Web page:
The Central aperture sight has been a staple of the Australian target scene since the 1930’s. Whilst Parker Hale owned the British scene, Central, owned by the Dunn family of Victoria produced many target shooting tools for the Australian target shooter. In a market with many competitors, Lane, Mues and Rawson to name just a few, Central aperture sights were very widely distributed and to many here in Oz were considered the sight of choice.
This week we were presented with a rather unique version of the Central sight by a regular contributor George White. To all intents and purposes it appeared to be a bog standard No4 until you suddenly glanced at the markings. The Central sights were generally manufactured in Victoria, not marked as such, just Central No4. This particular example presented with some unique heritage.
“Made for Central by SAF Lithgow” stamped clearly on the upright piqued interest in all who took the time to note this detail. For many this was something they had never seen before, for some, never heard of before and for some a lot of questions as to how this came into being.
To the books! Pulling out our “Go to” publication, “The Lee Enfield” by Ian Skennerton I rushed to the index and started turning pages hoping to have a fast resolution to this sights existence. Ian references Central sights and goes into some detail about SAF manufacturing the Central mounting plates. These plates are the Argyll plates and can require a small shaving of the fore-end to allow a perpendicular fitting. Many are marked as Lithgow manufacture and can contain military acceptance markings. There was a mention of Lithgow manufactured sights but not a clear reference that could explain the existence of this example.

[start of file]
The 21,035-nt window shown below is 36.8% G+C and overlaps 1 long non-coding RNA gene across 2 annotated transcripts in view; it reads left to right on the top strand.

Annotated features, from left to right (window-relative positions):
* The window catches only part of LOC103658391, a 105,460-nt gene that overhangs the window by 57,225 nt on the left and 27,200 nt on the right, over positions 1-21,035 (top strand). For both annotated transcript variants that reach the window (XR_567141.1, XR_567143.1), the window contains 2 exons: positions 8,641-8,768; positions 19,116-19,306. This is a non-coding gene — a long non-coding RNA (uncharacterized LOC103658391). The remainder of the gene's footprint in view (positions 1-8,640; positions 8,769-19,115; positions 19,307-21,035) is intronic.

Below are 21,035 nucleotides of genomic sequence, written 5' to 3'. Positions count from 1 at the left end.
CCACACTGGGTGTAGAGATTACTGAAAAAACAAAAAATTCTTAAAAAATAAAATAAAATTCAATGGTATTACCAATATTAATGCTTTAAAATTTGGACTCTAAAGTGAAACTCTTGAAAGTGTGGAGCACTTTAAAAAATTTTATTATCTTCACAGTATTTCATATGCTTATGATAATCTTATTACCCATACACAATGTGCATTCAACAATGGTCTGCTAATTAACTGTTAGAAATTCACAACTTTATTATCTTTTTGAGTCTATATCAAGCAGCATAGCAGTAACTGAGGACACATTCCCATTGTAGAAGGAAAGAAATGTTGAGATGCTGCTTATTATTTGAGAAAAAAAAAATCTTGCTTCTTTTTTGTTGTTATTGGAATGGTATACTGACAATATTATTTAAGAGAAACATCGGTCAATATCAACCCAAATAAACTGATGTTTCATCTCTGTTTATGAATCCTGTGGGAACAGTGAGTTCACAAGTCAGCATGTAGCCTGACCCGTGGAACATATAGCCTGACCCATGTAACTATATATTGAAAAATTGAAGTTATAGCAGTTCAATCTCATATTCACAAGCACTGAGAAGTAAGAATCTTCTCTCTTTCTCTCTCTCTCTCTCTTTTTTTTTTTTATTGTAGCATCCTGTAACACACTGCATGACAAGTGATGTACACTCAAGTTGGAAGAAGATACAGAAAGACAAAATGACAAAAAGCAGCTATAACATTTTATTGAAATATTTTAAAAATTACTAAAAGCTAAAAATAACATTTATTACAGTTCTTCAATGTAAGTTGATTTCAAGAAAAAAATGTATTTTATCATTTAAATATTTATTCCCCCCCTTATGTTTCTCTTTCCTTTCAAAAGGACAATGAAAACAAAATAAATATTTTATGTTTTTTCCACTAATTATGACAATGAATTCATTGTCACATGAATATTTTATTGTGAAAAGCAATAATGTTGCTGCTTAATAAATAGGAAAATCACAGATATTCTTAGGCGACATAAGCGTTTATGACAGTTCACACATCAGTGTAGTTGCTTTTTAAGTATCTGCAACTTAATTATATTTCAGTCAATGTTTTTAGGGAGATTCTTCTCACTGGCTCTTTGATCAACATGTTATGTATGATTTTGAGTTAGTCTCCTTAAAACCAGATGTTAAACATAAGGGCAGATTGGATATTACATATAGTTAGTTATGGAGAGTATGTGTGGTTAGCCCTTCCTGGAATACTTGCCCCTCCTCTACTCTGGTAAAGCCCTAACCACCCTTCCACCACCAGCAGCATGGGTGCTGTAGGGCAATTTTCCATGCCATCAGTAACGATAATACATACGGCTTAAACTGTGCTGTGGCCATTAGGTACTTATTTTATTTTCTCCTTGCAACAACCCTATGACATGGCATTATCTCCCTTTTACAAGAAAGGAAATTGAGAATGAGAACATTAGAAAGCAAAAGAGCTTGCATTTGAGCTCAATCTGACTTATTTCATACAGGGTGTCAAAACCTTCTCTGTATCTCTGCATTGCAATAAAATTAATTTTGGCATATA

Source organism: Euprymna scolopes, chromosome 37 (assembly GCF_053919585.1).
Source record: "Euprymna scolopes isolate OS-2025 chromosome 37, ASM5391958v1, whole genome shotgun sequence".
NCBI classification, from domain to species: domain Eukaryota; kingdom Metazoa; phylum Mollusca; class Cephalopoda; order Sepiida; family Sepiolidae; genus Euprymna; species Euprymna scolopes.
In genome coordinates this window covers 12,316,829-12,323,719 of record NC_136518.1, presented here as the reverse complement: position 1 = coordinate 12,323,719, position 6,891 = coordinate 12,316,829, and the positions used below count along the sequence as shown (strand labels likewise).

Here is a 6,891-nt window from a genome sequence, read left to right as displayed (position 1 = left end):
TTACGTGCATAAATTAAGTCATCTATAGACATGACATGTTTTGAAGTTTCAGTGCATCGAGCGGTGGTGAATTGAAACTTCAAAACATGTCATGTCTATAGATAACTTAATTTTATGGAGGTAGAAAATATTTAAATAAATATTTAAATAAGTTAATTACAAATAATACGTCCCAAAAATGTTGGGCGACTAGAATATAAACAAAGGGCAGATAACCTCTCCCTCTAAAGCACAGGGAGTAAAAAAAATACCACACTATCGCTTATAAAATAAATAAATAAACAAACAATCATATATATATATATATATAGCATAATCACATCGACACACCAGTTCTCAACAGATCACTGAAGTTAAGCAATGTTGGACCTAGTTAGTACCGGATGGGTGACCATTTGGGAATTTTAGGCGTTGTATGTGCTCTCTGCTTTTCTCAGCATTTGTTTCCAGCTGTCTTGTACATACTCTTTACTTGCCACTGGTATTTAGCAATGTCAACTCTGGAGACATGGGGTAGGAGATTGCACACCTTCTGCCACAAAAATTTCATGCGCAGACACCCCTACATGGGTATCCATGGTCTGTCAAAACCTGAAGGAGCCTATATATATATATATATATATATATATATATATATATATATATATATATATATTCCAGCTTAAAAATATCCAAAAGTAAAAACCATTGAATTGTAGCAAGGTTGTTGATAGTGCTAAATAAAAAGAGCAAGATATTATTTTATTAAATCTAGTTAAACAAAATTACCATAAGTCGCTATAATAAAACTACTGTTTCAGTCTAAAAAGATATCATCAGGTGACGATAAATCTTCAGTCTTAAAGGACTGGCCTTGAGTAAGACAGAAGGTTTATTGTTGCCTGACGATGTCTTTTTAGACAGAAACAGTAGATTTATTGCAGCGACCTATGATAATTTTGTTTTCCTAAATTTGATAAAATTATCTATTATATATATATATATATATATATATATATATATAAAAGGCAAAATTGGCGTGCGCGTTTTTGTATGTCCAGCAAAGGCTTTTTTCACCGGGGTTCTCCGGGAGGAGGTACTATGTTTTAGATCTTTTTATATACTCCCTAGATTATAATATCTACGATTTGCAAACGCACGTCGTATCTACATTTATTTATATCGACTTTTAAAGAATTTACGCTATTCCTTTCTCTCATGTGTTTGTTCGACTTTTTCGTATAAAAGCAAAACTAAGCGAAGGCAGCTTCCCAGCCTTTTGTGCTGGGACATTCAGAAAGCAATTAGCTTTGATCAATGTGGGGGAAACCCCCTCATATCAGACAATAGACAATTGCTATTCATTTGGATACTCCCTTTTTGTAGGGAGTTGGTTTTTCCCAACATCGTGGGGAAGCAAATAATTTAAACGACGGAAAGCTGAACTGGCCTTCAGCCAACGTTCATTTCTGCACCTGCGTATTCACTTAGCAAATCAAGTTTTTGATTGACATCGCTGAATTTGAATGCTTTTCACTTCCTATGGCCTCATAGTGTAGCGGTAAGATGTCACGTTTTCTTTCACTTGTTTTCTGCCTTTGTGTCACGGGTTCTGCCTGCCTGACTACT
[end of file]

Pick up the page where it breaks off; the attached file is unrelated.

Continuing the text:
Serendipity visited this morning when I was asked to track down a copy of “Accurising and shooting Lee Enfields” by Brian Labudda & Ian Skennerton. A long out of print publication, I pulled out my PDF version that is now available on the fine Small Arms Series Live No1 303 SMLE DVD/CD. After providing the details to the enquirer, I sat down with a warming brew and reacquainted myself to the fine story telling and instruction provided by these fine upstanding shooters, collectors and Lee Enfield gurus. With a flash of light, a clap of thunder and angelic chorus I turned to page 33 to discover part of the story behind the sight that had been presented to us.
Post war SAF had been contracted by Central to manufacture a number of items at Lithgow, the No4 sight being one of them. These sights were stamped “Made for Central by SAF Lithgow”. A number of complaints were made as to the manufacturing process and these stamps were struck out at the factory. What we have is one of the few, maybe the only one, that somehow missed this strike through.
We always welcome contributions from our good friend Brad Hedges and he duly rushed off to sort through his collection to see if he had any further examples. Brad was able to locate one of the SAF Lithgow manufactured sights that had been struck through. We now have photos of both examples.
We do not know why Central asked SAF Lithgow to manufacture for them, assuming they already had a functional manufacturing plant from pre-war. We would love to see any more examples of these sights and welcome any further information on their existence.
An excellent research article by Andrea Grazioli can be found here. Use Google chrome and it will auto translate the page into English